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I have a problem where rails is adding unnecessary (I think) clauses to my belongs_to association - restricting on type even though my association is using a foreign key.

The STI setup looks like this:

class Foo < ActiveRecord::Base
  belongs_to :apple
end

class Apple < Fruit
  has_many :foos
end

So Foo has an apple_id column which links to the primary key column ID in fruits, and Apple is STI under Fruit. I'm happy with all of this.

Now:

> Foo.joins(:apple).to_sql

SELECT "foos".* FROM "foos" INNER JOIN "fruits" ON "fruits"."id" = 
"foos"."apple_id" AND "fruits"."type" IN ('Apple')

Why is rails adding AND "fruits"."type" IN ('Apple')? It's a belongs_to using a primary key of the fruits table, so the type part seems redundant. Can I stop rails from adding that part to the lookups and just get this:

SELECT "foos".* FROM "foos" INNER JOIN "fruits" ON "fruits"."id" = 
"foos"."apple_id"

I know I could do belongs_to :apple, :class_name => "Fruit" in Foo, but I want the objects to auto-become Apples when they're returned.

In case someone questions my motives... I want to do this because the type clause is messing up the query plan postgres chooses when I'm doing a query through fruits to other tables (yes, I have an index on type and even tried a multi-column one on [type,id]). That's a little complicated / irrelevant to describe fully here.

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1 Answer

up vote 1 down vote accepted

Basically AM is adding the ('Apple') part because in order to respect the inheritance chain.

For example if you'd have

class GreenApple < Apple
end

You'll get.

Foo.joins(:apple).to_sql SELECT "foos".* FROM "foos" INNER JOIN "fruits" ON "fruits"."id" = "foos"."apple_id" AND "fruits"."type" IN ('Apple', 'GreenApple')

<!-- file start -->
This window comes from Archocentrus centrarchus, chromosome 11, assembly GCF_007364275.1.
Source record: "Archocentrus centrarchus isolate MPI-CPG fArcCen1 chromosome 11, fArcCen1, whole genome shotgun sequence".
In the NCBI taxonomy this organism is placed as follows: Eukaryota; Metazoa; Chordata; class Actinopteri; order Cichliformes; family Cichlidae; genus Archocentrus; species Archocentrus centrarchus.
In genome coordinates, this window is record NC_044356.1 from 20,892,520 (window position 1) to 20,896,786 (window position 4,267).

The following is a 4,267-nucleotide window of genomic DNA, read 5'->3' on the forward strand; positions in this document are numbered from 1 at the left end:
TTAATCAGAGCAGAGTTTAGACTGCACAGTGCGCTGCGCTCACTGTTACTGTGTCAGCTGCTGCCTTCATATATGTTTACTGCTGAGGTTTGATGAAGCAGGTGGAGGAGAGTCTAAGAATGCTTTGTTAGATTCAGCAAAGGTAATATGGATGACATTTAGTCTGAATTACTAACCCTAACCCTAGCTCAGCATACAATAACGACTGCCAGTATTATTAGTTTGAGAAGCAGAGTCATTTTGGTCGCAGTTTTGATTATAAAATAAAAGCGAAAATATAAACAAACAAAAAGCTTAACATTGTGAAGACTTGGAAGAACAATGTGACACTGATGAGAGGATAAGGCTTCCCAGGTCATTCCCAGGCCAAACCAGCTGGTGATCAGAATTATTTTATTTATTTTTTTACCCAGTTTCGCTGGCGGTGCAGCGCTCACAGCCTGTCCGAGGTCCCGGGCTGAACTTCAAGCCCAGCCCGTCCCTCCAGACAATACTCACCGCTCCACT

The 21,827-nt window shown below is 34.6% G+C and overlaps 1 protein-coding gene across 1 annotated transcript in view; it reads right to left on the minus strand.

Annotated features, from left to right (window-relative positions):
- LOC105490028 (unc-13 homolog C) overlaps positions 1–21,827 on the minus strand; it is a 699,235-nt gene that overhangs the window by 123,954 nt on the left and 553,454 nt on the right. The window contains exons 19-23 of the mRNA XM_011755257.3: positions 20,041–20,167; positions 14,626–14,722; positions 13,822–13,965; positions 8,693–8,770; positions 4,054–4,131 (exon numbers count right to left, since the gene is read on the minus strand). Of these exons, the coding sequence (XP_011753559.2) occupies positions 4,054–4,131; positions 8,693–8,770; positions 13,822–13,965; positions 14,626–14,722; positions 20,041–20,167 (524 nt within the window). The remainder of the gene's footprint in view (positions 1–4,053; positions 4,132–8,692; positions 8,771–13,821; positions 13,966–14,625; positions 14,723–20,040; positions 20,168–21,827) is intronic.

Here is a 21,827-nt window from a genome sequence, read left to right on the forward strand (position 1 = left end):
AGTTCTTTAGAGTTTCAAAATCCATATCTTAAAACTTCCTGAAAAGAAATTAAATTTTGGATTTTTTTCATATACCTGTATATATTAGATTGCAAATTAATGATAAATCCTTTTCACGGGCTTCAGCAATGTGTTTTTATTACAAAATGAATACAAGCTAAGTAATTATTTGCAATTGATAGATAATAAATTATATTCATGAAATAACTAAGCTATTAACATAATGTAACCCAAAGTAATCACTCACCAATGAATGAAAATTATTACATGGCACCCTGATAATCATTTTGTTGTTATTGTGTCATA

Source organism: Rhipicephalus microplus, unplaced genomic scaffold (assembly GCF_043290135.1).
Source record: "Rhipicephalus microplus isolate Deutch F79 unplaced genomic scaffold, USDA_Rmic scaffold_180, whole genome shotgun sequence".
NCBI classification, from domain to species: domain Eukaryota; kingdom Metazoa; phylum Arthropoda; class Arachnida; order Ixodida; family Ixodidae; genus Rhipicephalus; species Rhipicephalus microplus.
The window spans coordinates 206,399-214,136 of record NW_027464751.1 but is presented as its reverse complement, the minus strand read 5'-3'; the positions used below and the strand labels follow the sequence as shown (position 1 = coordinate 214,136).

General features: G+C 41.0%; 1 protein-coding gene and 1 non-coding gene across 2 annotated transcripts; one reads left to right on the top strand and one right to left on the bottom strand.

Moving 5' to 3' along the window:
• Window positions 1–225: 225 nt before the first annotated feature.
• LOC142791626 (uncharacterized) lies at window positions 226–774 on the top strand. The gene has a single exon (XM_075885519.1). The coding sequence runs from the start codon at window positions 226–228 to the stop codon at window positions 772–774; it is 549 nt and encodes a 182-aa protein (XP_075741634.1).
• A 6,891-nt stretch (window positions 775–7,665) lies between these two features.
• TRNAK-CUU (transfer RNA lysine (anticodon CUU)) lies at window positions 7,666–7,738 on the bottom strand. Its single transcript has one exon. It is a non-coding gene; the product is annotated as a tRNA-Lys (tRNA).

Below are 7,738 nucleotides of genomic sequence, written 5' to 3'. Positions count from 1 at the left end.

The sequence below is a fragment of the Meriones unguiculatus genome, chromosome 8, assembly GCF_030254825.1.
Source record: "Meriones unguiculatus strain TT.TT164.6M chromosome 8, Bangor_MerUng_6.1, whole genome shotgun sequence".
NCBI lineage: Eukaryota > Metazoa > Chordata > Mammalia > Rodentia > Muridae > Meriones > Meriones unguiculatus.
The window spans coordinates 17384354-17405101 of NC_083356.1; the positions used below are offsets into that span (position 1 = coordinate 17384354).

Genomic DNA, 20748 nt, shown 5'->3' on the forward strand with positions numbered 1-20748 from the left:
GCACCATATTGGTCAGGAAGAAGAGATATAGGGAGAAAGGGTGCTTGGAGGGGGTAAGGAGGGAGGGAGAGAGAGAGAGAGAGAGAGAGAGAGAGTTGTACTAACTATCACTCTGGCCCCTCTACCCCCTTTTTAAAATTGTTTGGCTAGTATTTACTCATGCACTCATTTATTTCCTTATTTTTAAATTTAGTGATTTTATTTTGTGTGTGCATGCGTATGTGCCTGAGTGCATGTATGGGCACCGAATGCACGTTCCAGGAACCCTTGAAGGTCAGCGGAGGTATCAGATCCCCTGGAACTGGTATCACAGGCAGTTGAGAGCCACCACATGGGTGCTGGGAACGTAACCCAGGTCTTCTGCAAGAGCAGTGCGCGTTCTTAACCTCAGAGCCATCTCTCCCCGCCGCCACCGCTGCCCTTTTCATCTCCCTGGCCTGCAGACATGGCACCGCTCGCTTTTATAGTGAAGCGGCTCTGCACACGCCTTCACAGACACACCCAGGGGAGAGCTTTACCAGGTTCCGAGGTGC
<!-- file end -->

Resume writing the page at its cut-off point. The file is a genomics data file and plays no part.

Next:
If for whatever reason you end up having on your fruits tabel a fruit with a referenced pk but with a different type you could end up instantiating a different kind of object without knowing it and after that things can go wrong without getting an exception.

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Is it possible to turn off that double-check, if I'm sure I'm not going to end up having an incorrect primary key? –  spike Jul 16 '12 at 17:09
    
What you could do is to have a belongs_to :fruit. You get rid of the ('Apple') part because no type filtering is necessary. But you can end up associating bananas to the fruit relation, I guess you could solve this with a validation on the Foo model. Btw AR always returns a model of the type that is specified in the type attribute when doing STI. (and if the type attribute is nil than an instance of the base class is returned) –  vvlad Jul 16 '12 at 20:56
    
That seems similar to the belongs_to :apple, :class_name => "Fruit" I mentioned in my question, which wasn't auto-instantiating to an apple, I don't think. I'll re-check that. –  spike Jul 16 '12 at 20:58
    
Woa, that worked. You can call the association whatever you want (:apple is fine) and :class_name => "Fruit", and still get an Apple. Don't know how I missed that. Awesome! –  spike Jul 16 '12 at 21:00
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